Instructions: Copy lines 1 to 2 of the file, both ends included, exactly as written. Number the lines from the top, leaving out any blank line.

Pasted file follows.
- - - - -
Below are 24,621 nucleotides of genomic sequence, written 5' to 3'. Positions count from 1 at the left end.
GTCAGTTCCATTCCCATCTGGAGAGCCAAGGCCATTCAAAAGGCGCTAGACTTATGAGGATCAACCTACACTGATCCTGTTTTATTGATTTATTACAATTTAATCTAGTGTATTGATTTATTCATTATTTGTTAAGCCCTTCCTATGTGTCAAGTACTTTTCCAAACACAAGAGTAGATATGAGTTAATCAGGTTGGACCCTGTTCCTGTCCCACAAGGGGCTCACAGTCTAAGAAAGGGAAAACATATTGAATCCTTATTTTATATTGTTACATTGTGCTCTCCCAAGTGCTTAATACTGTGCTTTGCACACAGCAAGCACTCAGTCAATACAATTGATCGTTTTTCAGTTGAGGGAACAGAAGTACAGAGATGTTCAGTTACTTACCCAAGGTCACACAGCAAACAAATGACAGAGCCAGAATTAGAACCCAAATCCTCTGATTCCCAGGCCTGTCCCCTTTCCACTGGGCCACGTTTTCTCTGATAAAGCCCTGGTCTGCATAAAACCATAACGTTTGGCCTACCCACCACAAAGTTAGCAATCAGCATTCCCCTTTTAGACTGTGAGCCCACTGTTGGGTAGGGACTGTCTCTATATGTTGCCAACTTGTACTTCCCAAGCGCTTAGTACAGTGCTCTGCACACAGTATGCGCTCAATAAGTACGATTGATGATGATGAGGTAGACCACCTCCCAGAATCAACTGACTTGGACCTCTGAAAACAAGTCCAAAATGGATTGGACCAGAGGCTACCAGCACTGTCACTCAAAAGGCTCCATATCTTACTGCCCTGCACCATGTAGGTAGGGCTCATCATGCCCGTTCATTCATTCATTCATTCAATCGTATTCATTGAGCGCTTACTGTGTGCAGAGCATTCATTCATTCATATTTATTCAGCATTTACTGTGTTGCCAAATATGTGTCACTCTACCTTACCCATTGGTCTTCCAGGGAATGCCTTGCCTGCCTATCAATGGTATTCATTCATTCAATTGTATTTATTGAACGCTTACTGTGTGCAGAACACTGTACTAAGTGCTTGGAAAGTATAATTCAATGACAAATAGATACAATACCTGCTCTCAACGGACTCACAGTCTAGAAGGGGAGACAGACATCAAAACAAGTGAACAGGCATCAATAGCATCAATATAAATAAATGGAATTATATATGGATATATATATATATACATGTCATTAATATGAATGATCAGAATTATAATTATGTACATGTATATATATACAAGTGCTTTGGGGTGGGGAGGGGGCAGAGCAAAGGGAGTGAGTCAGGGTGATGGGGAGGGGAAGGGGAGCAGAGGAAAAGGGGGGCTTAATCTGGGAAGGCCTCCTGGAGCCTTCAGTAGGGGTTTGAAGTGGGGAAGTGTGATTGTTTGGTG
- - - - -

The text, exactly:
Below are 24,621 nucleotides of genomic sequence, written 5' to 3'. Positions count from 1 at the left end.
GTCAGTTCCATTCCCATCTGGAGAGCCAAGGCCATTCAAAAGGCGCTAGACTTATGAGGATCAACCTACACTGATCCTGTTTTATTGATTTATTACAATTTAATCTAGTGTATTGATTTATTCATTATTTGTTAAGCCCTTCCTATGTGTCAAGTACTTTTCCAAACACAAGAGTAGATATGAGTTAATCAGGTTGGACCCTGTTCCTGTCCCACAAGGGGCTCACAGTCTAAGAAAGGGAAAACATATTGAATCCTTATTTTATATTGTTACATTGTGCTCTCCCAAGTGCTTAATACTGTGCTTTGCACACAGCAAGCACTCAGTCAATACAATTGATCGTTTTTCAGTTGAGGGAACAGAAGTACAGAGATGTTCAGTTACTTACCCAAGGTCACACAGCAAACAAATGACAGAGCCAGAATTAGAACCCAAATCCTCTGATTCCCAGGCCTGTCCCCTTTCCACTGGGCCACGTTTTCTCTGATAAAGCCCTGGTCTGCATAAAACCATAACGTTTGGCCTACCCACCACAAAGTTAGCAATCAGCATTCCCCTTTTAGACTGTGAGCCCACTGTTGGGTAGGGACTGTCTCTATATGTTGCCAACTTGTACTTCCCAAGCGCTTAGTACAGTGCTCTGCACACAGTATGCGCTCAATAAGTACGATTGATGATGATGAGGTAGACCACCTCCCAGAATCAACTGACTTGGACCTCTGAAAACAAGTCCAAAATGGATTGGACCAGAGGCTACCAGCACTGTCACTCAAAAGGCTCCATATCTTACTGCCCTGCACCATGTAGGTAGGGCTCATCATGCCCGTTCATTCATTCATTCATTCAATCGTATTCATTGAGCGCTTACTGTGTGCAGAGCATTCATTCATTCATATTTATTCAGCATTTACTGTGTTGCCAAATATGTGTCACTCTACCTTACCCATTGGTCTTCCAGGGAATGCCTTGCCTGCCTATCAATGGTATTCATTCATTCAATTGTATTTATTGAACGCTTACTGTGTGCAGAACACTGTACTAAGTGCTTGGAAAGTATAATTCAATGACAAATAGATACAATACCTGCTCTCAACGGACTCACAGTCTAGAAGGGGAGACAGACATCAAAACAAGTGAACAGGCATCAATAGCATCAATATAAATAAATGGAATTATATATGGATATATATATATATACATGTCATTAATATGAATGATCAGAATTATAATTATGTACATGTATATATATACAAGTGCTTTGGGGTGGGGAGGGGGCAGAGCAAAGGGAGTGAGTCAGGGTGATGGGGAGGGGAAGGGGAGCAGAGGAAAAGGGGGGCTTAATCTGGGAAGGCCTCCTGGAGCCTTCAGTAGGGGTTTGAAGTGGGGAAGTGTGATTGTTTGGTG